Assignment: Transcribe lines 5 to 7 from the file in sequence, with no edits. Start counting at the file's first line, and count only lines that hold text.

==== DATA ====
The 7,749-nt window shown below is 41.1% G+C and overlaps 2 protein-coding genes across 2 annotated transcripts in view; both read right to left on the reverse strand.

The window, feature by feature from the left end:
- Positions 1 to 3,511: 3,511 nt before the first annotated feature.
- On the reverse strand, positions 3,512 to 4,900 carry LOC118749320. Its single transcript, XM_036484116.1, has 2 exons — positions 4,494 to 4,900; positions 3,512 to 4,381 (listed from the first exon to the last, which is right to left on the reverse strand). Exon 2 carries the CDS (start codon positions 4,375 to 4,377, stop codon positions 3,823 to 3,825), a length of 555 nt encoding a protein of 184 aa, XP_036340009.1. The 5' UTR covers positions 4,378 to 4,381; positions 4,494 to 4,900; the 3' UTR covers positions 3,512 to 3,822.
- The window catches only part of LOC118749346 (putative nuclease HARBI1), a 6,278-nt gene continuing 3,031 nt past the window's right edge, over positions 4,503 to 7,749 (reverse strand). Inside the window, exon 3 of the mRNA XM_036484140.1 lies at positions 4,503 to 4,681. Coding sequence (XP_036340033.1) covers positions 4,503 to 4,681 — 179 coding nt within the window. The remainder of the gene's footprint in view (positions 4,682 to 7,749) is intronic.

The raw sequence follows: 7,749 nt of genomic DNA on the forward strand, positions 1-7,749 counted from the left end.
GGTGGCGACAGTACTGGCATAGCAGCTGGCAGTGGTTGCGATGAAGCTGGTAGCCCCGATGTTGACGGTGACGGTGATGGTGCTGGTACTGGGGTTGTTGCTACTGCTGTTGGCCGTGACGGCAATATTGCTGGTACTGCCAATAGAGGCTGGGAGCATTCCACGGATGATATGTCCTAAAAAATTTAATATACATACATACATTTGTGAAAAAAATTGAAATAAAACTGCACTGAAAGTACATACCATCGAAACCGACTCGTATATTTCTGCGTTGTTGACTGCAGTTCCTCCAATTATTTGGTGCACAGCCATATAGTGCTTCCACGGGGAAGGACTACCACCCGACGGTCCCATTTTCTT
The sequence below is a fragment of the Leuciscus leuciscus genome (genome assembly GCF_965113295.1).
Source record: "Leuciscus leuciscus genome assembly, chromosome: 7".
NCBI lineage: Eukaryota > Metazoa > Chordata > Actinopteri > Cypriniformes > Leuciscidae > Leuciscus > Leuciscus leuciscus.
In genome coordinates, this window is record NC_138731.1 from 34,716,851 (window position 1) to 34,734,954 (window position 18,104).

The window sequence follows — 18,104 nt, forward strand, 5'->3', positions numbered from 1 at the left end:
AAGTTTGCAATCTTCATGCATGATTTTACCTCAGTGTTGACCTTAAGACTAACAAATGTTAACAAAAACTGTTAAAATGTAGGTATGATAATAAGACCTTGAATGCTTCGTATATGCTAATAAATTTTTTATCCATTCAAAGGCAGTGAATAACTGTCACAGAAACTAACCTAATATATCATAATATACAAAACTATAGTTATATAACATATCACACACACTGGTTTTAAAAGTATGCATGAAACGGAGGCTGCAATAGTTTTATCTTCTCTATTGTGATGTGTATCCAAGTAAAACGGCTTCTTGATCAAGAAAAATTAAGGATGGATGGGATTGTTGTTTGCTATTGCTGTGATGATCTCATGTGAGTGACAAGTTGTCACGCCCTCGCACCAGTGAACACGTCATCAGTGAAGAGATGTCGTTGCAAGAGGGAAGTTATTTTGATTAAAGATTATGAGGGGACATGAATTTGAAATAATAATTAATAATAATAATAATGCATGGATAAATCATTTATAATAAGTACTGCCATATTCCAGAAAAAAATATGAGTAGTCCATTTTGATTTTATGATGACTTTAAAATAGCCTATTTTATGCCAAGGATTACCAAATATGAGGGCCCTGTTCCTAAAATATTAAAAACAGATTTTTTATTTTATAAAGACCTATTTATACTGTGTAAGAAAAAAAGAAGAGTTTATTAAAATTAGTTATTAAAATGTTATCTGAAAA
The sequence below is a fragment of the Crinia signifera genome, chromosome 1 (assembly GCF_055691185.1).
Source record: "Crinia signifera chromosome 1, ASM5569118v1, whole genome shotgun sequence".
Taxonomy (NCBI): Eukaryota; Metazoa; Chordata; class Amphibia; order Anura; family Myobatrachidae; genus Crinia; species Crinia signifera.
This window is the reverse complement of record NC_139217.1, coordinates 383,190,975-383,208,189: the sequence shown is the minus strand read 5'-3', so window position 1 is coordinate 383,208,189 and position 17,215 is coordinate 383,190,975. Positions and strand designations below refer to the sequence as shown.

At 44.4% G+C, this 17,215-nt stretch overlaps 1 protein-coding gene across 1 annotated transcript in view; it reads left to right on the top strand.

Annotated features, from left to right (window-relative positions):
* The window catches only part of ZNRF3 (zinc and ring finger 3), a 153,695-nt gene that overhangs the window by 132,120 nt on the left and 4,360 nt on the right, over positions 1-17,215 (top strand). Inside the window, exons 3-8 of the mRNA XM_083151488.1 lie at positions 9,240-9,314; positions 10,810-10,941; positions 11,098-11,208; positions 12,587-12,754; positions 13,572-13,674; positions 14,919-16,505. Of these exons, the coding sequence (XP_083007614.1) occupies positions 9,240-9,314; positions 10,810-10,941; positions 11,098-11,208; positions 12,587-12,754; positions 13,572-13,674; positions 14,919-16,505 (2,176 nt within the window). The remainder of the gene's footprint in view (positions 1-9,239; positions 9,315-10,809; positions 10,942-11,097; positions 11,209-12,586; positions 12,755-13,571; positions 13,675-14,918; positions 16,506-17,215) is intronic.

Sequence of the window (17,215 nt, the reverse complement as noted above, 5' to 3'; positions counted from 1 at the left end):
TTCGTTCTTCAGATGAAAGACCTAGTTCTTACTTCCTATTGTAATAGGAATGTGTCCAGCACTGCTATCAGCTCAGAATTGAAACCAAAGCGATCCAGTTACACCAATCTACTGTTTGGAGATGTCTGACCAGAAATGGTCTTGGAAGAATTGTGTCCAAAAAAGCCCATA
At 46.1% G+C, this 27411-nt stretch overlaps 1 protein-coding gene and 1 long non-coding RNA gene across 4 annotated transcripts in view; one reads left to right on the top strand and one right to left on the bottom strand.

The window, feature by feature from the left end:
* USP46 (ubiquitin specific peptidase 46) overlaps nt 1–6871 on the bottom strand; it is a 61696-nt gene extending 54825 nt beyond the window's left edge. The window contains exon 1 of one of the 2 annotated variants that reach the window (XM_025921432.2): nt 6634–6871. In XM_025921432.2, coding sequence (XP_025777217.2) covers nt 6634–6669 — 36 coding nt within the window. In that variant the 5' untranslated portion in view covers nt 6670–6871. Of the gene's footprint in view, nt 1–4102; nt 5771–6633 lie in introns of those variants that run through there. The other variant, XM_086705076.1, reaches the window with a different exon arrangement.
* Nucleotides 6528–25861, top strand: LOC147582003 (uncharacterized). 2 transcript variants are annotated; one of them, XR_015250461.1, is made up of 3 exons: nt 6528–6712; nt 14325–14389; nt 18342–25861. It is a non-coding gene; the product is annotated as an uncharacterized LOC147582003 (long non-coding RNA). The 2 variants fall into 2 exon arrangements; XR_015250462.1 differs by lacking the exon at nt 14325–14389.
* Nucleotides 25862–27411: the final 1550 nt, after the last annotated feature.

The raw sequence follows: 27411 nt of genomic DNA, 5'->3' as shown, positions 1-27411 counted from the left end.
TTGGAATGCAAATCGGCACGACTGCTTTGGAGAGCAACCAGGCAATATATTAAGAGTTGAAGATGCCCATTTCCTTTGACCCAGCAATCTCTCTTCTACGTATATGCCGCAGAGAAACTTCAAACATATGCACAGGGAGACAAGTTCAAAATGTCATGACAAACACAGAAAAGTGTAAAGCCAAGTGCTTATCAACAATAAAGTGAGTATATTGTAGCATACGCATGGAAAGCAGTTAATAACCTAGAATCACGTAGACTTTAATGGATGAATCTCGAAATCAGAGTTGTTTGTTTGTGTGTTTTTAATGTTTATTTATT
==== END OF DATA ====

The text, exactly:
- The window catches only part of LOC118749346 (putative nuclease HARBI1), a 6,278-nt gene continuing 3,031 nt past the window's right edge, over positions 4,503 to 7,749 (reverse strand). Inside the window, exon 3 of the mRNA XM_036484140.1 lies at positions 4,503 to 4,681. Coding sequence (XP_036340033.1) covers positions 4,503 to 4,681 — 179 coding nt within the window. The remainder of the gene's footprint in view (positions 4,682 to 7,749) is intronic.

The raw sequence follows: 7,749 nt of genomic DNA on the forward strand, positions 1-7,749 counted from the left end.
GGTGGCGACAGTACTGGCATAGCAGCTGGCAGTGGTTGCGATGAAGCTGGTAGCCCCGATGTTGACGGTGACGGTGATGGTGCTGGTACTGGGGTTGTTGCTACTGCTGTTGGCCGTGACGGCAATATTGCTGGTACTGCCAATAGAGGCTGGGAGCATTCCACGGATGATATGTCCTAAAAAATTTAATATACATACATACATTTGTGAAAAAAATTGAAATAAAACTGCACTGAAAGTACATACCATCGAAACCGACTCGTATATTTCTGCGTTGTTGACTGCAGTTCCTCCAATTATTTGGTGCACAGCCATATAGTGCTTCCACGGGGAAGGACTACCACCCGACGGTCCCATTTTCTT